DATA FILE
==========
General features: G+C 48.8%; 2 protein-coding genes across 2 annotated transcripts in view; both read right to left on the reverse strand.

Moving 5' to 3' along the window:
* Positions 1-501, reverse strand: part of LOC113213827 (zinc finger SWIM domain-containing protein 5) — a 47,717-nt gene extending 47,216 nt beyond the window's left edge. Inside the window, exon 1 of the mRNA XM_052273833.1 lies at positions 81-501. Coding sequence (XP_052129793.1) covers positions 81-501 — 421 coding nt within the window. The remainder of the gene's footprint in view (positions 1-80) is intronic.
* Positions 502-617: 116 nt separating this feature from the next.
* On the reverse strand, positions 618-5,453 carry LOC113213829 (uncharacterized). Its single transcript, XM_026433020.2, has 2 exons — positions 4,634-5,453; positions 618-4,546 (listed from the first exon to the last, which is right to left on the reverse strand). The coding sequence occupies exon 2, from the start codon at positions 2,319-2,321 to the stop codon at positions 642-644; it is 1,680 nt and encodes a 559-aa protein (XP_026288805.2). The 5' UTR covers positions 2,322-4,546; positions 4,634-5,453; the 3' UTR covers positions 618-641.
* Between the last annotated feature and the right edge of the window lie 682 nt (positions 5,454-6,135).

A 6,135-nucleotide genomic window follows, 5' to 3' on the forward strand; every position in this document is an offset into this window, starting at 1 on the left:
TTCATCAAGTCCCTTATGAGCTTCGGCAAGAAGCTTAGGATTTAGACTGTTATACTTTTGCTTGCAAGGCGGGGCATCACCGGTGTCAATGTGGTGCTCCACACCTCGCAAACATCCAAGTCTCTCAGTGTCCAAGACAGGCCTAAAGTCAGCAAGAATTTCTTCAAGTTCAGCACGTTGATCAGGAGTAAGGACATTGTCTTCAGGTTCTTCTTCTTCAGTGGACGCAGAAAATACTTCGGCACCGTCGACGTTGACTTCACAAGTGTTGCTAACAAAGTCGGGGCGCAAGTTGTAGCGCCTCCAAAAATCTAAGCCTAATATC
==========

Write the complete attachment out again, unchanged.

General features: G+C 48.8%; 2 protein-coding genes across 2 annotated transcripts in view; both read right to left on the reverse strand.

Moving 5' to 3' along the window:
* Positions 1-501, reverse strand: part of LOC113213827 (zinc finger SWIM domain-containing protein 5) — a 47,717-nt gene extending 47,216 nt beyond the window's left edge. Inside the window, exon 1 of the mRNA XM_052273833.1 lies at positions 81-501. Coding sequence (XP_052129793.1) covers positions 81-501 — 421 coding nt within the window. The remainder of the gene's footprint in view (positions 1-80) is intronic.
* Positions 502-617: 116 nt separating this feature from the next.
* On the reverse strand, positions 618-5,453 carry LOC113213829 (uncharacterized). Its single transcript, XM_026433020.2, has 2 exons — positions 4,634-5,453; positions 618-4,546 (listed from the first exon to the last, which is right to left on the reverse strand). The coding sequence occupies exon 2, from the start codon at positions 2,319-2,321 to the stop codon at positions 642-644; it is 1,680 nt and encodes a 559-aa protein (XP_026288805.2). The 5' UTR covers positions 2,322-4,546; positions 4,634-5,453; the 3' UTR covers positions 618-641.
* Between the last annotated feature and the right edge of the window lie 682 nt (positions 5,454-6,135).

A 6,135-nucleotide genomic window follows, 5' to 3' on the forward strand; every position in this document is an offset into this window, starting at 1 on the left:
TTCATCAAGTCCCTTATGAGCTTCGGCAAGAAGCTTAGGATTTAGACTGTTATACTTTTGCTTGCAAGGCGGGGCATCACCGGTGTCAATGTGGTGCTCCACACCTCGCAAACATCCAAGTCTCTCAGTGTCCAAGACAGGCCTAAAGTCAGCAAGAATTTCTTCAAGTTCAGCACGTTGATCAGGAGTAAGGACATTGTCTTCAGGTTCTTCTTCTTCAGTGGACGCAGAAAATACTTCGGCACCGTCGACGTTGACTTCACAAGTGTTGCTAACAAAGTCGGGGCGCAAGTTGTAGCGCCTCCAAAAATCTAAGCCTAATATC